A group of green-fingered volunteers from Moray have helped to transform a eyesore piece of land into a place worthy of its history.
The patch of dirt in Burghead used to be the site of the popular Moray Sea School during the 20th century, although nothing remains of the buildings except a special plaque that showcases its history.
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Since being installed on St Aethans road in June, the plaque has been surrounded by an unassuming landscape full of weeds and rubbish.
However, thanks to the work of Ed McCann, a former instructor at the school and Greenfingers training service, the piece of land is now thriving, with flowers planted there and decorative features such as rocks and bark.
Greenfingers is run by Health and Social Care Moray and offers horticultural based training and work experience to adults with learning disabilities.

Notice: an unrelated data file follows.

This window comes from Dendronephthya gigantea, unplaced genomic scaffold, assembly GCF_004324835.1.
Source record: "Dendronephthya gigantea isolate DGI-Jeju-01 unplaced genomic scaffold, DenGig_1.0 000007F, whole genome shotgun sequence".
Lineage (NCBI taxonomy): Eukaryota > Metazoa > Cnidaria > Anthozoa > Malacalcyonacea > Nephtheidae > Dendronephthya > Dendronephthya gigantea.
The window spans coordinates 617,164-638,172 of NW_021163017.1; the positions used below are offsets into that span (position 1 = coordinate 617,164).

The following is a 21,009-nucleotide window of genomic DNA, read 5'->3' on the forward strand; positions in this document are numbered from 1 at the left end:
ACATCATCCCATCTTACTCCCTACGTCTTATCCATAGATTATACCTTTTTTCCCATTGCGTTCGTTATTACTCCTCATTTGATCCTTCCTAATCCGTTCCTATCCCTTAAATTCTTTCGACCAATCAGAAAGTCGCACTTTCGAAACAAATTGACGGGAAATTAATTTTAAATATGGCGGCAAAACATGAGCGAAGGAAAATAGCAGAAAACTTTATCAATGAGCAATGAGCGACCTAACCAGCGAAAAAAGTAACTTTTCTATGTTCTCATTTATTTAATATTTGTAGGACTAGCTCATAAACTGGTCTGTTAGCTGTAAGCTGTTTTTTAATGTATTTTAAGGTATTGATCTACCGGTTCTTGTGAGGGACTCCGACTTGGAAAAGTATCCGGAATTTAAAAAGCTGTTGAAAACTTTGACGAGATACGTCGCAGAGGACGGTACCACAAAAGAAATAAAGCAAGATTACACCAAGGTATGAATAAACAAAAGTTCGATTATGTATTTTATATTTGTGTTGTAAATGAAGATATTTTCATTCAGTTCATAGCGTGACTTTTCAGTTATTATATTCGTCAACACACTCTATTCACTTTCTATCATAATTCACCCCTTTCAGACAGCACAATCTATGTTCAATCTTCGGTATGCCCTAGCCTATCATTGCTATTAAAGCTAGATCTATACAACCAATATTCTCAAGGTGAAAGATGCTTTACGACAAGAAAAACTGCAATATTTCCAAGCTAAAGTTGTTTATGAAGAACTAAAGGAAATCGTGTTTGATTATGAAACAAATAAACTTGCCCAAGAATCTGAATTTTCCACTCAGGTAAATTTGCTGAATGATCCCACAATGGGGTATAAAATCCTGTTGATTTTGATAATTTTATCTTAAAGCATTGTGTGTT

Mr McCann was thrilled to see the end result of a couple of days hard labour from everyone involved.
He said: “Because of the plaque being here I thought it would be a nice idea to transform the area as before it was not doing the plaque justice.
“We felt that it would be nice to do a project through the Greenfingers team to make it really attractive and we thought this would be a nice balance because this is the actual site of the Sea School in this area here.”
The Moray Sea School operated between 1949 and 1976 and was used by thousands of youngsters as they learnt to sail small crafts from Burghead.
It was launched by Gordonstoun founder Kurt Hahn as an educational programme to promote the principles of independence, resilience and self awareness.
Teenagers and children from around Scotland came to the coastal village to learn to sail, go mountaineering and rock-climb.
The school was closed in 1976 when the group behind it, the Outward Bound Trust decided to relocate to Loch Eil on the west coast of Scotland.